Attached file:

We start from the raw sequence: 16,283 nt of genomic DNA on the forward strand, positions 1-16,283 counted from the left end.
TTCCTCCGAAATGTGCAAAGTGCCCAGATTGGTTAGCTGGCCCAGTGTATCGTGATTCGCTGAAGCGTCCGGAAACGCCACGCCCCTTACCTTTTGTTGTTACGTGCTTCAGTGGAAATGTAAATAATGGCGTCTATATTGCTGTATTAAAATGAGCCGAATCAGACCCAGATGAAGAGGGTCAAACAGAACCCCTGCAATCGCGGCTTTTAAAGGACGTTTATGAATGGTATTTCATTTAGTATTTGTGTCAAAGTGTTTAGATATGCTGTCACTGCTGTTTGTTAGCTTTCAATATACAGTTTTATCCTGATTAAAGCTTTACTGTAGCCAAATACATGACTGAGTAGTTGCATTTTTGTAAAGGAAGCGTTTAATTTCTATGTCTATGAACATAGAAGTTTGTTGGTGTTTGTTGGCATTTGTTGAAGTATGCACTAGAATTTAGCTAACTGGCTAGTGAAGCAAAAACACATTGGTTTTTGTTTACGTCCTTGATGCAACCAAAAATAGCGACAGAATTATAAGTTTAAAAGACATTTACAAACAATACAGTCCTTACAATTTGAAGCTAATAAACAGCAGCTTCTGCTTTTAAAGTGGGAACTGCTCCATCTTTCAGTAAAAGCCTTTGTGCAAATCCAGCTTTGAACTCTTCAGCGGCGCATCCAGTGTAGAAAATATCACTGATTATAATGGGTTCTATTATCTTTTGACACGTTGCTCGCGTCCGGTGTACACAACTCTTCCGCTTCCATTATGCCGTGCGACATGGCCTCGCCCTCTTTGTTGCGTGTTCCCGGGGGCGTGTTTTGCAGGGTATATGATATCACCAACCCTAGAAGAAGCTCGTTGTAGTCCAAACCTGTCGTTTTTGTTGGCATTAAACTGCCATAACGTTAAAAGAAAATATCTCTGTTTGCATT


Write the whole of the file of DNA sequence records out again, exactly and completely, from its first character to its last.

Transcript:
We start from the raw sequence: 16,283 nt of genomic DNA on the forward strand, positions 1-16,283 counted from the left end.
TTCCTCCGAAATGTGCAAAGTGCCCAGATTGGTTAGCTGGCCCAGTGTATCGTGATTCGCTGAAGCGTCCGGAAACGCCACGCCCCTTACCTTTTGTTGTTACGTGCTTCAGTGGAAATGTAAATAATGGCGTCTATATTGCTGTATTAAAATGAGCCGAATCAGACCCAGATGAAGAGGGTCAAACAGAACCCCTGCAATCGCGGCTTTTAAAGGACGTTTATGAATGGTATTTCATTTAGTATTTGTGTCAAAGTGTTTAGATATGCTGTCACTGCTGTTTGTTAGCTTTCAATATACAGTTTTATCCTGATTAAAGCTTTACTGTAGCCAAATACATGACTGAGTAGTTGCATTTTTGTAAAGGAAGCGTTTAATTTCTATGTCTATGAACATAGAAGTTTGTTGGTGTTTGTTGGCATTTGTTGAAGTATGCACTAGAATTTAGCTAACTGGCTAGTGAAGCAAAAACACATTGGTTTTTGTTTACGTCCTTGATGCAACCAAAAATAGCGACAGAATTATAAGTTTAAAAGACATTTACAAACAATACAGTCCTTACAATTTGAAGCTAATAAACAGCAGCTTCTGCTTTTAAAGTGGGAACTGCTCCATCTTTCAGTAAAAGCCTTTGTGCAAATCCAGCTTTGAACTCTTCAGCGGCGCATCCAGTGTAGAAAATATCACTGATTATAATGGGTTCTATTATCTTTTGACACGTTGCTCGCGTCCGGTGTACACAACTCTTCCGCTTCCATTATGCCGTGCGACATGGCCTCGCCCTCTTTGTTGCGTGTTCCCGGGGGCGTGTTTTGCAGGGTATATGATATCACCAACCCTAGAAGAAGCTCGTTGTAGTCCAAACCTGTCGTTTTTGTTGGCATTAAACTGCCATAACGTTAAAAGAAAATATCTCTGTTTGCATT